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gretty

Algorithm to search unordered string vector

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Hello

I have a large vector of strings(RecentWords) that are arranged according to how frequenly they occur in a paragraph (the most frequent word occupies the 1st element & so on).

I am trying to find a quick searching algorithm to find if a string already exists in the vector RecentWords.

I have forgotten alot of the main searching algoritms (except binary, quick)

What do you think would be best considering that the vector of strings(RecentWords) is not arranged alphabetically?

I am especially interested to learn some new algorithms if you think one might be relevant.

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Sorting is the key to efficient searching. With unsorted data, you have to search the entire thing.

One solution is to create a master list of items, and then create different indexes on it. If the total size is small you could simply maintain two copies of the data, one sorted by recency and the other sorted alphabetically. However, if the total size is small a brute force approach could suffice too.

For larger data sets, you could store the strings in a master container, then have two vectors of indices into it. You might even get away with using the recent list as the master list, depending on your removal patterns. The important thing is to guarantee the the different containers are in sync. Using the alphabetically sorted list as the master wouldn't be a great idea, as every insert invalidates lots of indexes and that takes time to fix.

Everything here is use-pattern dependent. How frequent are searches by time? What about searches for existing words? How often are entries appended to the time list? Are they ever inserted into the middle? Are removals handled like a queue or a stack, or can they be arbitrary? What is the expected size of the data set, and what is likely to be the peak size? Are entries removed when they become too old or stale?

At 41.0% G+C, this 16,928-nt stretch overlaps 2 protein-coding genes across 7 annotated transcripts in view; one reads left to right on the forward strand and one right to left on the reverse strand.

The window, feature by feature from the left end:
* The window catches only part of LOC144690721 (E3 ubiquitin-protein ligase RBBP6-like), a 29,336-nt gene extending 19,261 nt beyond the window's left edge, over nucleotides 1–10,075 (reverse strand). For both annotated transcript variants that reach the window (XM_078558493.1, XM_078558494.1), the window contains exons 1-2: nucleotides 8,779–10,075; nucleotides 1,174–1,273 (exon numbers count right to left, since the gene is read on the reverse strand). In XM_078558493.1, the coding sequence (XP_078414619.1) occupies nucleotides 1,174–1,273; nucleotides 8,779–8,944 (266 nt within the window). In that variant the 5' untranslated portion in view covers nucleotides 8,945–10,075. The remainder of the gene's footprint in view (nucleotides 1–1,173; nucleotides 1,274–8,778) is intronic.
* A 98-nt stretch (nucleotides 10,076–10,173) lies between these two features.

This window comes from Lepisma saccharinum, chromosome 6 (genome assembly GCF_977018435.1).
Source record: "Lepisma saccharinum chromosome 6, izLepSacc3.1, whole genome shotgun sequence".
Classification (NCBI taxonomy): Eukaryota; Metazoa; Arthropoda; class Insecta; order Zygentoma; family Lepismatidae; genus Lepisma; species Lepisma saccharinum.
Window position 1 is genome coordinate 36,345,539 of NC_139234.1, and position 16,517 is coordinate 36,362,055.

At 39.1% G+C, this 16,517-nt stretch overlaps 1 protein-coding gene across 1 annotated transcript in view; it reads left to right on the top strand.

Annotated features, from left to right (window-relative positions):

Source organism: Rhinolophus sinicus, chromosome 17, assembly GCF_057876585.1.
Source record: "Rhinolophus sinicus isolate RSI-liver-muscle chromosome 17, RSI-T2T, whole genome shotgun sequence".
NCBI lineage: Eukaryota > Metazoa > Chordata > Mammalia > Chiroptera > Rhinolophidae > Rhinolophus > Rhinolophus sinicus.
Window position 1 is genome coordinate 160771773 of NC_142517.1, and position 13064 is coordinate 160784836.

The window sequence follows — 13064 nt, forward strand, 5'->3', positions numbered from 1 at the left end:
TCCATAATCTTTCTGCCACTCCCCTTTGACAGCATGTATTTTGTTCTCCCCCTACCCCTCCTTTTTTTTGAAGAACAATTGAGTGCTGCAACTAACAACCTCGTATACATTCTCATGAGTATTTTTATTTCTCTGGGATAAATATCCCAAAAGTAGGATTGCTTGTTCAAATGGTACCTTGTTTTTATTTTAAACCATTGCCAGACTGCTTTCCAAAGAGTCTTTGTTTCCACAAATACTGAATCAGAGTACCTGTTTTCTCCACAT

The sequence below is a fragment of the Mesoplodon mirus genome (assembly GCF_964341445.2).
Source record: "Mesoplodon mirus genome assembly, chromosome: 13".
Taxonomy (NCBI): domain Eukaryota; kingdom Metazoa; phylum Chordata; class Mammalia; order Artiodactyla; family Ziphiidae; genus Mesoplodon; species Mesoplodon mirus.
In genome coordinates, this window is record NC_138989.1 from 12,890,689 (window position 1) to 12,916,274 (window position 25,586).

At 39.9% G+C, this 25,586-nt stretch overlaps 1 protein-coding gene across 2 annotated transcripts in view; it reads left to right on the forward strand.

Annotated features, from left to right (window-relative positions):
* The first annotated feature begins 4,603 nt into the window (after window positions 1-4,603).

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Thanks for the reply.

I think I was going down the road you are explaining but I gave up because it confused me. But just to clarify are you saying I create a vector of WordInfo structures & store 2 different indexes for the word. Ie...




struct WordInfo
{
string word;
unsigned int FreqIndex;
unsigned int AlphaIndex;
};

vector <WordInfo> WordList; // sorted by Frequency

// PS, I am a little confused are you saying I should use 2 vectors (one
// arranged by Frequency & the other Alphabetically? Or just one vector?






I think I am going to go down this path, but what algorithm would you suggest I use to sort the WordInfo structures? Merge, Insertion?

I am having a little difficulty getting my head around using one vector, because I cant solve how I would find if a word exists in WordList when it is arranged by word frequency.

So I am thinking if I had 2 vectors; Frequency arraged & Alphabetically, I can use a binary search to check if a WordInfo struct already exists & an insertion sort to add a new WordInfo struct to both vectors - but does 2 vectors defeat the purpose of a having a WordInfo struct?? Uh this type of thinking does my head in

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You can sort with std::sort and then do a binary search with std::lower_bound or upper_bound.

RipOff's trying to say (if i read it right)

struct WordInfo
{
std::string word;
unsigned int freqcount;
};

std::vector<WordInfo> words;
std::vector<int> sortIndex;

bool freq_compare( const WordInfo &a, const WordInfo &b )
{
return a.freqcount < b.freqcount;
}

class lexical_compare
{
public:
lexical_compare( std::vector<WordInfo> &source ) :
m_source(source){}

bool operator()(const int &a, const int &b )
{
return m_source.at(a) < m_source.at(b);
}

private:
std::vector<WordInfo> &m_source;
};
template <typename T>
struct gen {
T x;
gen(T seed) : x(seed) { }

T operator ()() { return x++; }
};

sortIndex.resize(words.size());
std::generate(sortIndex.begin(), sortIndex.end(), gen<int>(0));

std::sort( words.begin(), words.end(), freq_compare );
std::sort( sortIndex.begin(), sortIndex.end(), lexical_compare(words) );





But really it all depends on the amount of inserting and searching you need to do? and why? Could you get away with inserting all words, then sorting on frequency? Do you search by frequency MORE than you ever search by word? or is it more often by word, and less often by frequency?
Could you get away with storing the words in a std::map (or hash_map), then lookup of any information by "word" would be fast.

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How many words? If less than 1000, then just do linear search.

Otherwise, keep a std::set around. Keep all known words in there. Add and remove to set as needed.

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